If you plan to use the native app with UTF-8-encoded text, you may skip this section. Text with encodings other than UTF-8 may break the tool in ugly and unpredictable ways. Additionally, if you try to use the plain
.jar file on a Windows machine, or on any machine that doesn’t run Java using UTF-8 encoding by default, you will find that it doesn’t work. You’ll need to pass the
-Dfile.encoding=UTF-8 option to the JVM, either by running java from the command line (as in
java -Dfile.encoding=UTF-8 -jar TopicModelingTool.jar), or by setting or modifying the
JAVA_TOOL_OPTIONS environment variable.
Set up your workspace
We recommend starting with an organized workspace containing just the following directories and files. You may use any names you like, but we’ve chosen simple ones here for the sake of clarity:
This directory will contain all the text files you’d like to train your model on. Each text file will correspond to one document. If you want to control what counts as a “document,” you may split or join these files together as you see fit. The text files should all be at the same level of the directory hierarchy. Although you may want to remove HTML tags or other non-textual data, the Topic Modeling Tool will take care of most other preprocessing work.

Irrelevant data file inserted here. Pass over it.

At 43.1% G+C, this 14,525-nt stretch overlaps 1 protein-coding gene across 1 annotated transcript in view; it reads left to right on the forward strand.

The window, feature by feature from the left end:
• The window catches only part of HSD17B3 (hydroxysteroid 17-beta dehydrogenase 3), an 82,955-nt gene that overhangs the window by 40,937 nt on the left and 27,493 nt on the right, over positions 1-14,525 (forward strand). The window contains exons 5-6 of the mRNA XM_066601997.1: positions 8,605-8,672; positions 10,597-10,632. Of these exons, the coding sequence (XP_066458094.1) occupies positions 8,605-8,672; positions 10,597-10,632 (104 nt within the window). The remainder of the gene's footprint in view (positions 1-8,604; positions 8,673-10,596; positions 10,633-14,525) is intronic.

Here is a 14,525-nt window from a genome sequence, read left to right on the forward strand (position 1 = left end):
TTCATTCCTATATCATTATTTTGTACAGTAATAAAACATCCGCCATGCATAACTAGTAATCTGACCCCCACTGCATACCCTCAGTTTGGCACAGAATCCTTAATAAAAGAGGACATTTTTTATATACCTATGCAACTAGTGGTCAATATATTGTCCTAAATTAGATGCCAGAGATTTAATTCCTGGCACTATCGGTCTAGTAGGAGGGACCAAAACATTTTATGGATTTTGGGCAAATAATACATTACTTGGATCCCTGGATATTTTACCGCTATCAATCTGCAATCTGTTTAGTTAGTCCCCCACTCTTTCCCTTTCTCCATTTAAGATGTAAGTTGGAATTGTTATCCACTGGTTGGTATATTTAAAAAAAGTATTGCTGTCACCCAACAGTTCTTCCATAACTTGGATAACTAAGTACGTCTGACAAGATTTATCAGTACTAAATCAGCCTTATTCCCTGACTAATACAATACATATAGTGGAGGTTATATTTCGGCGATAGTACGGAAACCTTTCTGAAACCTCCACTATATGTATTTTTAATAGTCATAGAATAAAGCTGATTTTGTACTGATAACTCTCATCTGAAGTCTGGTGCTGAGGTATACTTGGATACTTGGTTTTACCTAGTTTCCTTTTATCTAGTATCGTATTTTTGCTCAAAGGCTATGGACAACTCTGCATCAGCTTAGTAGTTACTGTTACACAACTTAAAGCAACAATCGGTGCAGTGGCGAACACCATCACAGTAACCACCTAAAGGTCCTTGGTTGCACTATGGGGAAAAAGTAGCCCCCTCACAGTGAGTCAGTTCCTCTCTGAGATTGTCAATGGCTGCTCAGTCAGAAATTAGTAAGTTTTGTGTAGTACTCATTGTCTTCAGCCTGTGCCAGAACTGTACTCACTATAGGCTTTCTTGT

This directory will contain the output that the Topic Modeling Tool generates. The tool generates several directories and temporary files; this ensures they don’t clutter up your workspace. If the tool runs successfully, you will see only two directories here when it’s done:
output_html. We’ll talk more about their contents later. If the tool fails, there may be other files here, but it’s safe to delete all of them before trying again.
TopicModelingTool.jar(file; may be downloaded here)
This is the tool itself. Once you have Java installed correctly, you will double-click on this to start using it. If you have a Mac, you may need to press control while double-clicking, and then select “Open” to bypass the default security restrictions.